A little of my background
I attended three colleges before I finished my Bachelor’s degree. All three of them were affiliated with a Christian denomination. Each denomination seemed to have their own views regarding how the how the Church should be run, how Christians should interact with culture, how worship should go, how we should view the Bible etc… It was not long before I noticed differences. Each group tends to latch on to a verse or set of scripture verses that they want to focus on or find see as very important. There is sometimes strength in diversity as seen in the 12 tribes of Israel, each having a specific strength and role. However, the church has been splitting for a long time. It is not an inter-denominational split but an intra-denominational one. Churches within the same denomination can be identified as liberal, moderate, or conservative. Churches are splitting over who and what we vote for in election years and what we watch on television. Why is this? In my 28 years on earth, most of which have been in the church, I have encountered just about every type of Christian in this spectrum.
The purpose of this blog is not to demean or name call but to share observations and posit thoughts that might help the divide to slow down. This does not necessarily mean that finding middle ground is the correct solution to the problem. Frankly, I would be happy if every church started shifting back to the right. Maybe this is directed at churches that are middle of the road or moderate. This type of church has a mixture of ideologies among its members and is thus finding it hard to have shared identity. These churches are usually perceived as inviting and open and therefore safe and comfortable to be a part of. Should this be why we attend church though? As this essay unfolds the reader (if a Christian) is encouraged to think critically about what the goal of “church” is. What was the original charter for believers in Christ?
I tend to be conservative in my political and religious views but that does not mean that there are not things that I can learn from a liberal churchgoer. There should be a method of taking the good things from each group and making the church the way it ought to work. In other words, a desirable church for me is one that cares about both the eternal salvation of the individual and the physical earthly needs that they have. Too many liberal churches tend to minimize the importance of eternal things and shift the focus to “social-justice” and “social-agenda” items. In my opinion (as will be seen below) these liberal, often mainline, denominational churches fall into one of two categories in their ideology (postmodern or naturalistic). These churches do serve a purpose in their communities with social programs and should continue to do their best.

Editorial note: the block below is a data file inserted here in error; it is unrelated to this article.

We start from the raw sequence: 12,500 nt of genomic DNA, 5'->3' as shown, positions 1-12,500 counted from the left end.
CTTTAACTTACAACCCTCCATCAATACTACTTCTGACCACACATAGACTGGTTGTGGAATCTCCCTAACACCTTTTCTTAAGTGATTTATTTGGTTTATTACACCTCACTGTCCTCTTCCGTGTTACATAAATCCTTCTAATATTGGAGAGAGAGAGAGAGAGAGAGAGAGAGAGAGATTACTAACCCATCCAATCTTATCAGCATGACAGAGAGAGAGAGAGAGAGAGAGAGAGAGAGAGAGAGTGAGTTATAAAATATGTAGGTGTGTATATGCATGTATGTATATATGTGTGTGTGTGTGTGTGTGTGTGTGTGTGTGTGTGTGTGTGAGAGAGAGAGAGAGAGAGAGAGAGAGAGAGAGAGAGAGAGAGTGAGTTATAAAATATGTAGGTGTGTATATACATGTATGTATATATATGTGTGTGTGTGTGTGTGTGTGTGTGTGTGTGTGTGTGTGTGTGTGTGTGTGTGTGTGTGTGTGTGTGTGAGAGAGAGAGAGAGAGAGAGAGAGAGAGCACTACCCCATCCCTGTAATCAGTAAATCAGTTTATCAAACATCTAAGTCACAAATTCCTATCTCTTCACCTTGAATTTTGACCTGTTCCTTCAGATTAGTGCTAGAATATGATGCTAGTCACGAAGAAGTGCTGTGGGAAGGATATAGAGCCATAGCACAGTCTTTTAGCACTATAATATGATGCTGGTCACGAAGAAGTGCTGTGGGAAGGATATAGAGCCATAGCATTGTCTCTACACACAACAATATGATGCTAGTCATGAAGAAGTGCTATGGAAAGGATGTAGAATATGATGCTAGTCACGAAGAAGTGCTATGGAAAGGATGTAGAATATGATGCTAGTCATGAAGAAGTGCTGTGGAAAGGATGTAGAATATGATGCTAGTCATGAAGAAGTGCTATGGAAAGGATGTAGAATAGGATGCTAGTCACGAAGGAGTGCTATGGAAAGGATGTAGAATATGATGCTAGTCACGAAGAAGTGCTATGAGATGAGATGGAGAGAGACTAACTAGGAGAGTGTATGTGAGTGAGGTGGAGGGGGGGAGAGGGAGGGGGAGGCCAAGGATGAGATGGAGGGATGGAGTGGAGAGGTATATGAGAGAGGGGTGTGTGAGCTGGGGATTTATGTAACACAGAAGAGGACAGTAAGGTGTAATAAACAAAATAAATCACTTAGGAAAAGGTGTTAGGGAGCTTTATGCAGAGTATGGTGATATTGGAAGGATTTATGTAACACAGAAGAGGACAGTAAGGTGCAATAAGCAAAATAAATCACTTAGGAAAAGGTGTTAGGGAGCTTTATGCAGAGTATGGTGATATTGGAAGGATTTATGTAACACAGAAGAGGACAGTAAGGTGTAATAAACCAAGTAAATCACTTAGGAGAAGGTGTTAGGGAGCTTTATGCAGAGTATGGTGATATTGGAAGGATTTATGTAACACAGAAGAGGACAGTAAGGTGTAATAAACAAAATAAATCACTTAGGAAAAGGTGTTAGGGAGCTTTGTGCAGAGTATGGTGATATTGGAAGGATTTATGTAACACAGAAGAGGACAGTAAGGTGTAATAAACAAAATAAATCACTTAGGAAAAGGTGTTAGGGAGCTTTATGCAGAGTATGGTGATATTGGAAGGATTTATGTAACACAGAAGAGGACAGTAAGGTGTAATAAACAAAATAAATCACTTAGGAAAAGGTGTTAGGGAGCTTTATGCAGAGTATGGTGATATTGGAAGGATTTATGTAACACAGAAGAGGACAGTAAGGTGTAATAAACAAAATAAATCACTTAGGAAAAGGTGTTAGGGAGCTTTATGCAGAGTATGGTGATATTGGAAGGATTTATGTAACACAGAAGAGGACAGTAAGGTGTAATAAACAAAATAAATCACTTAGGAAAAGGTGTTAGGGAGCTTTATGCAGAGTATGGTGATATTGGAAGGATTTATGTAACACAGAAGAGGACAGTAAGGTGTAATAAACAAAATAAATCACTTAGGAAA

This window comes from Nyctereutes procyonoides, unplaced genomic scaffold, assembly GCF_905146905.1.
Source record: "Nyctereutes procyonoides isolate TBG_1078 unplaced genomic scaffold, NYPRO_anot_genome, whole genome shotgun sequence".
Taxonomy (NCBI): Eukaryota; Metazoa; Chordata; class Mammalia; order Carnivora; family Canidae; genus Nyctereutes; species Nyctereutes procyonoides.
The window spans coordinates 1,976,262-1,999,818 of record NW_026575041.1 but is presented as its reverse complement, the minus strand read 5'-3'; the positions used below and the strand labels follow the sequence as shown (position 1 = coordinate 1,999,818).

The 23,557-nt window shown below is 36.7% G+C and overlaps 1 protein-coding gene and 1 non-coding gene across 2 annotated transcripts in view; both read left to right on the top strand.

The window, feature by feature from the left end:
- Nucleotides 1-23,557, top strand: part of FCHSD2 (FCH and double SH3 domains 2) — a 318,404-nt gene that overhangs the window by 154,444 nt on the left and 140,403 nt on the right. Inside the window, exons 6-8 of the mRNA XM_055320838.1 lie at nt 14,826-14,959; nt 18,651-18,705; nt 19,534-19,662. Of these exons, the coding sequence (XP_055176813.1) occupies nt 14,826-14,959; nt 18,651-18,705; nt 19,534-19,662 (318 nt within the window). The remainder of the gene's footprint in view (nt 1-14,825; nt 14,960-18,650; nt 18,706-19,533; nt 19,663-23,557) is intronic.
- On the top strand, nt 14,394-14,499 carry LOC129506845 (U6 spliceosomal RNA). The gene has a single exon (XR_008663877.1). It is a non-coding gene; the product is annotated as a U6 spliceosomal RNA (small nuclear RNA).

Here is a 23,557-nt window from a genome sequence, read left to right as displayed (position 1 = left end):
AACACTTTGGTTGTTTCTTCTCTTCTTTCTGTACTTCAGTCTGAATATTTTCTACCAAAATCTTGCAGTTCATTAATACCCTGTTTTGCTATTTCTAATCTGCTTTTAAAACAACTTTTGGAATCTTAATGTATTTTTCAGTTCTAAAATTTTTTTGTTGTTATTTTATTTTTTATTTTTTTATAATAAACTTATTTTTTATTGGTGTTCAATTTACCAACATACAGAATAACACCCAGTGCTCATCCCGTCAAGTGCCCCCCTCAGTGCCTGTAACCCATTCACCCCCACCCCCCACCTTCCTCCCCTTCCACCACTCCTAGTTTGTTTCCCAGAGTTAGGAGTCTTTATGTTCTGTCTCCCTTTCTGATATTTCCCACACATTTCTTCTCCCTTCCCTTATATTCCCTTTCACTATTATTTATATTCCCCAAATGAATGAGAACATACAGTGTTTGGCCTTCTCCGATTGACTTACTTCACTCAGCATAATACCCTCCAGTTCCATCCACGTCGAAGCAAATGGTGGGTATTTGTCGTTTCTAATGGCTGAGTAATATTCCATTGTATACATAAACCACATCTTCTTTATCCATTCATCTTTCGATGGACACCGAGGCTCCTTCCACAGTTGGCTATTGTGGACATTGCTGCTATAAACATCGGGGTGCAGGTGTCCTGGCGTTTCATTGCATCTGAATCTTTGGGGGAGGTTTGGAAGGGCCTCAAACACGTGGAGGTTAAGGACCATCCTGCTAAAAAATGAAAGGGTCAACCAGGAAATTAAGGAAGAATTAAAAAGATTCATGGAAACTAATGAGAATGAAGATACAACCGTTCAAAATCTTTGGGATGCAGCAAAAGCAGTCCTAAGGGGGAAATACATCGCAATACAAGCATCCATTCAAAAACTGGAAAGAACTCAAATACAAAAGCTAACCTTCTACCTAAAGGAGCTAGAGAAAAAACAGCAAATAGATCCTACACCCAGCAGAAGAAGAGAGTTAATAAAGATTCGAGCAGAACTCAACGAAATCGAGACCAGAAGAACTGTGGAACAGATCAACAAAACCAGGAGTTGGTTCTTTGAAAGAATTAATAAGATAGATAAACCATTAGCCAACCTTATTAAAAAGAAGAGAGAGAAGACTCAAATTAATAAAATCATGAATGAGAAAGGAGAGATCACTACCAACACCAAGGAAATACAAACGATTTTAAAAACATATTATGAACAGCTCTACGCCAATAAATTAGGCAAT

Private organizations including churches that provide medical treatment (hospitals), food kitchens, job training and placement, etc… are an efficient way help communities grow and thrive. The alternative is a public, centralized, dependency producing, nanny-state that is detrimental to society. Although these churches are helping in some ways, I do want to caution them to stop borrowing from a tradition that is based upon the belief in a supernatural and real God who actually exists. It seems superfluous and dishonest to charade as a group that believes in God but when it really comes down to it, does not. The type of god that this group believes in is any god that fits its agenda. I realize that the name of God has been used to do terrible things in history. Any use of the name of God that is not in line with who God is should be avoided and that goes for everyone. The question at this point should be, “how do we know who God is and what he requires of us?” Well, I would say that the Bible is a pretty reliable guide that can answer that question. This is not to say the Bible is easy to understand or that everything in it is obvious. However, it is a way to come together on the issue at hand.
How do we become liberal or conservative?